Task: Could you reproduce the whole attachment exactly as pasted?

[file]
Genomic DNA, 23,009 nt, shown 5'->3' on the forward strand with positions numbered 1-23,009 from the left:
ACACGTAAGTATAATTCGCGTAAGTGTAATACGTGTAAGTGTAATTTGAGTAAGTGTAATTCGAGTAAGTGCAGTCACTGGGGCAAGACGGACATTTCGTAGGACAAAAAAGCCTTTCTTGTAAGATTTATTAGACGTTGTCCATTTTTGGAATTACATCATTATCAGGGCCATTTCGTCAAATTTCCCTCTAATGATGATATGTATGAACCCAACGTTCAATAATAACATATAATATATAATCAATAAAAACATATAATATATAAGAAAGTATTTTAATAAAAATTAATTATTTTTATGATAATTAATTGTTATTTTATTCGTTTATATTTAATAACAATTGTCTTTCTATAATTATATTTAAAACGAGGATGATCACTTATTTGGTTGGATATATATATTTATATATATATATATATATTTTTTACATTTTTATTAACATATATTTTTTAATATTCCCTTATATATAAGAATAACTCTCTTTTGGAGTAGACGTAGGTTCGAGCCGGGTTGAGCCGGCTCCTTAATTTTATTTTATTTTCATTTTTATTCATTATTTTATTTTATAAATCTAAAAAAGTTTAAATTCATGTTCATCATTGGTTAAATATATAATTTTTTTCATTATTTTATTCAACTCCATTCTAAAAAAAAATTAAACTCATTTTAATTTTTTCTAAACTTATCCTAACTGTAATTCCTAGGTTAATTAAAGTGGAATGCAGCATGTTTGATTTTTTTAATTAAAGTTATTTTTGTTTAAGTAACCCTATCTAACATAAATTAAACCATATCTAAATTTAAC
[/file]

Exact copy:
Genomic DNA, 23,009 nt, shown 5'->3' on the forward strand with positions numbered 1-23,009 from the left:
ACACGTAAGTATAATTCGCGTAAGTGTAATACGTGTAAGTGTAATTTGAGTAAGTGTAATTCGAGTAAGTGCAGTCACTGGGGCAAGACGGACATTTCGTAGGACAAAAAAGCCTTTCTTGTAAGATTTATTAGACGTTGTCCATTTTTGGAATTACATCATTATCAGGGCCATTTCGTCAAATTTCCCTCTAATGATGATATGTATGAACCCAACGTTCAATAATAACATATAATATATAATCAATAAAAACATATAATATATAAGAAAGTATTTTAATAAAAATTAATTATTTTTATGATAATTAATTGTTATTTTATTCGTTTATATTTAATAACAATTGTCTTTCTATAATTATATTTAAAACGAGGATGATCACTTATTTGGTTGGATATATATATTTATATATATATATATATATTTTTTACATTTTTATTAACATATATTTTTTAATATTCCCTTATATATAAGAATAACTCTCTTTTGGAGTAGACGTAGGTTCGAGCCGGGTTGAGCCGGCTCCTTAATTTTATTTTATTTTCATTTTTATTCATTATTTTATTTTATAAATCTAAAAAAGTTTAAATTCATGTTCATCATTGGTTAAATATATAATTTTTTTCATTATTTTATTCAACTCCATTCTAAAAAAAAATTAAACTCATTTTAATTTTTTCTAAACTTATCCTAACTGTAATTCCTAGGTTAATTAAAGTGGAATGCAGCATGTTTGATTTTTTTAATTAAAGTTATTTTTGTTTAAGTAACCCTATCTAACATAAATTAAACCATATCTAAATTTAAC